Westward expansion : a history of the American frontier / Ray Allen Billington, Martin Ridge.

  • 6th ed., abridged.
  • Albuquerque : University of New Mexico Press ©2001
Physical description
xi, 444 pages : illustrations, maps ; 23 cm
  • 0826319815
  • 9780826319814
  • Includes bibliographical references (pages 391-425) and index.
  • Introduction: The Frontier Hypothesis -- Ch. 1. Westward to the Mississippi -- Ch. 2. The Land and the People -- Ch. 3. The Spanish-Mexican Frontier, 1540-1776 -- Ch. 4. The Traders' Frontier, 1776-1840 -- Ch. 5. The Mississippi Valley Frontier, 1803-1840 -- Ch. 6. The Taking of Texas, 1820-1845 -- Ch. 7. The Occupation of Oregon, 1825-1846 -- Ch. 8. The Great Basin Frontier, 1830-1846 -- Ch. 9. The Conquest of California, 1830-1846 -- Ch. 10. Conquest and Controversy, 1846-1850 -- Ch. 11. The West and Slavery, 1850-1860 -- Ch. 12. The Miners' Frontier, 1858-1875 -- Ch. 13. The Transportation Frontier, 1858-1884 -- Ch. 14. The Indian Barrier, 1860-1887 -- Ch. 15. The Ranchers' Frontier, 1865-1887.
Other names
  • Bibliography
  • History.
  • Illustrated
  • Nonfiction.
  • text
  • English


  • When it appeared in 1949, the first edition of Ray Allen Billington's Westward Expansion set a new standard for scholarship in western American history, and the book's reputation among historians, scholars, and students grew through four subsequent editions. This abridgment and revision of Billington and Martin Ridge's fifth edition, with a new introduction and additional scholarship by Ridge, as well as an updated bibliography, focuses on the Trans-Mississippi frontier. Although the text sets out the remarkable story of the American frontier, which became, almost from the beginning, an archetypal narrative of the new American nation's successful expansion, the authors do not forget the social, environmental, and human cost of national expansion. While most Americans take pride in the nation's frontier heritage and its associated myths, they also share that history with others--especially with people of color--in whose collective memories the story of the American west is rendered both dark and painful. Westward Expansion encourages an understanding of American "westering" that is mindful of the racism and excessive nationalism that frequently marred the Western frontier experience. At the same time, the authors understand a sense of optimism, a profound faith in individuals' own abilities, the willingness to innovate, and an abiding trust in democracy to be the transcendent values of the frontier experience, traits that continue to influence the character of America's people long after the close of the western frontier.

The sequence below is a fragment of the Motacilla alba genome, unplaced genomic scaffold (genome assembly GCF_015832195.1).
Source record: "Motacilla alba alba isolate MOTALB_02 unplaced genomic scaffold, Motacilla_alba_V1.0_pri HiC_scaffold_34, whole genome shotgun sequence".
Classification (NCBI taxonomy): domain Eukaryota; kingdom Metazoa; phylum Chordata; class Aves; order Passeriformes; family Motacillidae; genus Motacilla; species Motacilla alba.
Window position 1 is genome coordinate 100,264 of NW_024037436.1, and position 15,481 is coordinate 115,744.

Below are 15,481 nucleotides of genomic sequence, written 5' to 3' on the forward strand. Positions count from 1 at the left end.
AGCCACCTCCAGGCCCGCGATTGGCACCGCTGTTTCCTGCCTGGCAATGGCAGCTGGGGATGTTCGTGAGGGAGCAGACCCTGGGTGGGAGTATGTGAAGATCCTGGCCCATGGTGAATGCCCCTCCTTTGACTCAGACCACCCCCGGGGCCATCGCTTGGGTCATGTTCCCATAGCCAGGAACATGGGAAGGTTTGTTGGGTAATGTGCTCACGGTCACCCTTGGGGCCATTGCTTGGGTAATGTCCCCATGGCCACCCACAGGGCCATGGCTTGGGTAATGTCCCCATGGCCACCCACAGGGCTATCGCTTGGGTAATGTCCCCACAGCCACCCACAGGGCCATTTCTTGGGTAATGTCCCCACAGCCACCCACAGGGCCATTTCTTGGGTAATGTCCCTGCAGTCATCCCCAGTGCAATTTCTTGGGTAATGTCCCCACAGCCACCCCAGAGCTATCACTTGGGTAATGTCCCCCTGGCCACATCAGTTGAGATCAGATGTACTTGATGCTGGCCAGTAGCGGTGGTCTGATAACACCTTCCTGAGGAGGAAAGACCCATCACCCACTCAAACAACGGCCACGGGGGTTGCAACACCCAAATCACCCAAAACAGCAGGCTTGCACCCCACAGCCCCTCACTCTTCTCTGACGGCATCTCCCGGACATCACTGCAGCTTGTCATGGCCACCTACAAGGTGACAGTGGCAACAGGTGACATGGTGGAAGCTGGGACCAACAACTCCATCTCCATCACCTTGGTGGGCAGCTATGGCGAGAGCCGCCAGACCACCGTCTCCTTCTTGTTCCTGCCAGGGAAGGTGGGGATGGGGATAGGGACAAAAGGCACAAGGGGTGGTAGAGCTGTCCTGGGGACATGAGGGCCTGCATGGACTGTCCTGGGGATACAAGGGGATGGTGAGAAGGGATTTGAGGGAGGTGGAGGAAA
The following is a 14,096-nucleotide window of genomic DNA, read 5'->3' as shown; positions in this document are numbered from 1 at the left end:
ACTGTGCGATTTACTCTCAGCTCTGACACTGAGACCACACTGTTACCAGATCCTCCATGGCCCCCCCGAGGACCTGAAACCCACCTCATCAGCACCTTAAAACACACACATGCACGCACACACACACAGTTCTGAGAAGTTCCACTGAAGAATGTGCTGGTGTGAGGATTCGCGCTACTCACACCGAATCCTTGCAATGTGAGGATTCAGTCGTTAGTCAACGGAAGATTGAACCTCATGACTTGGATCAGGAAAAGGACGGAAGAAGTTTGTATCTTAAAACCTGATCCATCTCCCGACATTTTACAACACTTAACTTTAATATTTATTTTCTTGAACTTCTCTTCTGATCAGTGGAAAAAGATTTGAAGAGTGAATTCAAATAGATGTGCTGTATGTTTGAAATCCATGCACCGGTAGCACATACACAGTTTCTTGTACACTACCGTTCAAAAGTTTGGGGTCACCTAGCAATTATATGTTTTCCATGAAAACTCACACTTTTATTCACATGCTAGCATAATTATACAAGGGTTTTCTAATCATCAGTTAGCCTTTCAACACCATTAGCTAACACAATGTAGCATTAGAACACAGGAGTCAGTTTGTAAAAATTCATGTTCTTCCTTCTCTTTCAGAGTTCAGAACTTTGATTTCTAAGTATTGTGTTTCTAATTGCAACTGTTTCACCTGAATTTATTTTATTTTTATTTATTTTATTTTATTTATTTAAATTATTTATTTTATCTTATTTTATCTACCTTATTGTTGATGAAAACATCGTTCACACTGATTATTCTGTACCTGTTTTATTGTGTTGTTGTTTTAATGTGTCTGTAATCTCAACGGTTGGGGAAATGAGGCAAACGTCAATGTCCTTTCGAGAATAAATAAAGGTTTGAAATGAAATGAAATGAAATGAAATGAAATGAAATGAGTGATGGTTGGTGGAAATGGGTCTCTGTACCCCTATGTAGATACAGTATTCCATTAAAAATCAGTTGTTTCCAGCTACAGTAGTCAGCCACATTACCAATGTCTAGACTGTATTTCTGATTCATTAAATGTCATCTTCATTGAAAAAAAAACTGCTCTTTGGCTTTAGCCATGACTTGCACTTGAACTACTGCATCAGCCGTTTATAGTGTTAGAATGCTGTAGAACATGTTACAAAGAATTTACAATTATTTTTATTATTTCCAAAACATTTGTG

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Location of copy Shelfmark Online location Holdings Notes
Bangor University Library: Main Library E179.5 .B63 2001
University of Birmingham Libraries: Main Library, Collection E179.5 .B63
University of Cambridge Libraries: Gonville and Caius College Library: Upper Library 978.02 B
Manchester Metropolitan University: All Saints Library 2nd floor: west wing - 2 week loan 973.2 BIL
Manchester Metropolitan University: All Saints Library 2nd floor: west wing - 2 week loan 973.2 BIL
University of Reading Library: University Library: 4th Floor 973-BIL
Sheffield Hallam University Library: Adsetts Main Collection 973.5 BI (LEVEL 6)
University of Warwick Library: Main Library E 179.5.B4
University of York Libraries: University Library: Morrell - Ordinary Q 73 BIL